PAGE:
Fruits & Vegetables Vital Information
“Eat your fruits and vegetables” is one of the tried and true recommendations for a healthy diet. And for good reason. Eating plenty of fruits and vegetables can help you ward off heart disease and stroke, control blood pressure and cholesterol, prevent some types of cancer, avoid a painful intestinal ailment called diverticulitis, and guard against cataract and macular degeneration, two common causes of vision loss.
What does “plenty” mean? More than most Americans consume. If you don’t count potatoes – which should be considered a starch rather than a vegetable – the average American gets a total of just three servings of fruits and vegetables a day. The latest dietary guidelines call for five to thirteen servings of fruits and vegetables a day, depending on one’s caloric intake.(1) For a person who needs 2,000 calories a day to maintain weight and health, this translates into nine servings, or 4½ cups per day.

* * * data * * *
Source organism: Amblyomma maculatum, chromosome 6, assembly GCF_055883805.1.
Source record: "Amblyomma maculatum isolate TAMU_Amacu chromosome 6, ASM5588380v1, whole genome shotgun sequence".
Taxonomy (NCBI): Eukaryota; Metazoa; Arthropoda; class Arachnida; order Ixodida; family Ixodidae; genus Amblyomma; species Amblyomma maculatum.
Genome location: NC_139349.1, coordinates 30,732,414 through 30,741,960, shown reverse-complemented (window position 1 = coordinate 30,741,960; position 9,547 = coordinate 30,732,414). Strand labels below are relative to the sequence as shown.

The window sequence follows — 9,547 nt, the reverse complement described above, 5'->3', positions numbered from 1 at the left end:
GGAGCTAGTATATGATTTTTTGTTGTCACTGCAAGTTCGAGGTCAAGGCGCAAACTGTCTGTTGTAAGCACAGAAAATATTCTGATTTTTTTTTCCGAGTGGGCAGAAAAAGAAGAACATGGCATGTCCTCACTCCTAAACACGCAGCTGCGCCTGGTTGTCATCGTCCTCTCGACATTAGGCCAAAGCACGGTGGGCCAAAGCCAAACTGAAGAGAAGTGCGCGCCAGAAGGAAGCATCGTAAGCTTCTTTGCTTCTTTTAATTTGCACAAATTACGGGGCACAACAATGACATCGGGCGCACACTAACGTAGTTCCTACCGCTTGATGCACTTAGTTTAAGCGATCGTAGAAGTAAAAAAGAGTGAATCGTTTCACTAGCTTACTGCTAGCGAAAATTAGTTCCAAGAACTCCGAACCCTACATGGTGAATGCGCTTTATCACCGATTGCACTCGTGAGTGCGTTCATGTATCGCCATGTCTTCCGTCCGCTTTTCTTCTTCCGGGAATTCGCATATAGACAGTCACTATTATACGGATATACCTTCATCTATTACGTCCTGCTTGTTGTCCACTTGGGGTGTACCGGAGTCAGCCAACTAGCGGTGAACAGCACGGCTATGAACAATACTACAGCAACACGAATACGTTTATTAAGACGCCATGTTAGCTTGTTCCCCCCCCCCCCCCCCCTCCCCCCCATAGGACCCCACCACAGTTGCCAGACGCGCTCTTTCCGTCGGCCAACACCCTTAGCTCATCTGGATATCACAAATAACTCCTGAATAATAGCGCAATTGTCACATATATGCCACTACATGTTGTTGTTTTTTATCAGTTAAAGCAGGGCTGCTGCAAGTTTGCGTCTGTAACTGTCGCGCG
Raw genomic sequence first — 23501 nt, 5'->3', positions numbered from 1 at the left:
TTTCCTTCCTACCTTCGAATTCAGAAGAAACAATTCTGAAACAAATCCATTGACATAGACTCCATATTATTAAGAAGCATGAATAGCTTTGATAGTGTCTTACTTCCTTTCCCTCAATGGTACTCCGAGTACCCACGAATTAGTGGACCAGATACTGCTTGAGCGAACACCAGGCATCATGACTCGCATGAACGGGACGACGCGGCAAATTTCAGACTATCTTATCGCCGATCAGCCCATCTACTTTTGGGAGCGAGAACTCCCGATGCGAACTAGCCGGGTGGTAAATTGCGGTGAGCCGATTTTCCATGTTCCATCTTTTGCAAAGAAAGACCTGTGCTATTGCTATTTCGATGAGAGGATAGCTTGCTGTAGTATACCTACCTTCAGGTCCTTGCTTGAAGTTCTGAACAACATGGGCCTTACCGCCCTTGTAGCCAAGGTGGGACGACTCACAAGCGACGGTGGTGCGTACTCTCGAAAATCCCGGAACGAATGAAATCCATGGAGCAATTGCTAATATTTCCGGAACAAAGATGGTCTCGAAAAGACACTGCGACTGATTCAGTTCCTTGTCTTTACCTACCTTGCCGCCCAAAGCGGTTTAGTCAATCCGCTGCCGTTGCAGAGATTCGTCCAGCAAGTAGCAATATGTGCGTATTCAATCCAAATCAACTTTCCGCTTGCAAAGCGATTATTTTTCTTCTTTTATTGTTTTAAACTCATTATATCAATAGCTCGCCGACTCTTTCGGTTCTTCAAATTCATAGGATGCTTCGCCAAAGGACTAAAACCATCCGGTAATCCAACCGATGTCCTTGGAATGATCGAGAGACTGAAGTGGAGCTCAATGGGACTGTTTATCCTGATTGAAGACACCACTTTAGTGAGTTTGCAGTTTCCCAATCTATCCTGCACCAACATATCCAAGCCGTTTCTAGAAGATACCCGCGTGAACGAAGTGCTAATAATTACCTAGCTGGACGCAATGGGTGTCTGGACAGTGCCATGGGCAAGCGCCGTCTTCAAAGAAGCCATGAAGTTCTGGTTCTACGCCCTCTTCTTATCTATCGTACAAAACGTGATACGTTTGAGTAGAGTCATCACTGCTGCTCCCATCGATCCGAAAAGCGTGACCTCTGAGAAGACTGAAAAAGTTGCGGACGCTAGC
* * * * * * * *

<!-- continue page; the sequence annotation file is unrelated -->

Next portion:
Fruits, Vegetables, and Cardiovascular Disease
There is compelling evidence that a diet rich in fruits and vegetables can lower the risk of heart disease and stroke.
The largest and longest study to date, done as part of the Harvard-based Nurses’ Health Study and Health Professionals Follow-up Study, included almost 110,000 men and women whose health and dietary habits were followed for 14 years. The higher the average daily intake of fruits and vegetables, the lower the chances of developing cardiovascular disease. Compared with those in the lowest category of fruit and vegetable intake (less than 1.5 servings a day), those who averaged 8 or more servings a day were 30% less likely to have had a heart attack or stroke.(2)
Some basic fruit and vegetable tips:
Try to eat more fruits and vegetables. If you need 2,000 calories a day to maintain your weight and health, aim for at least nine servings (4½ cups) a day.
Choose a variety of different fruits and vegetables. It’s easy to get into a rut when it comes to the food you eat. Break out and try a wider variety – include dark-green, leafy vegetables; yellow, orange, and red fruits and vegetables; cooked tomatoes; and citrus fruits.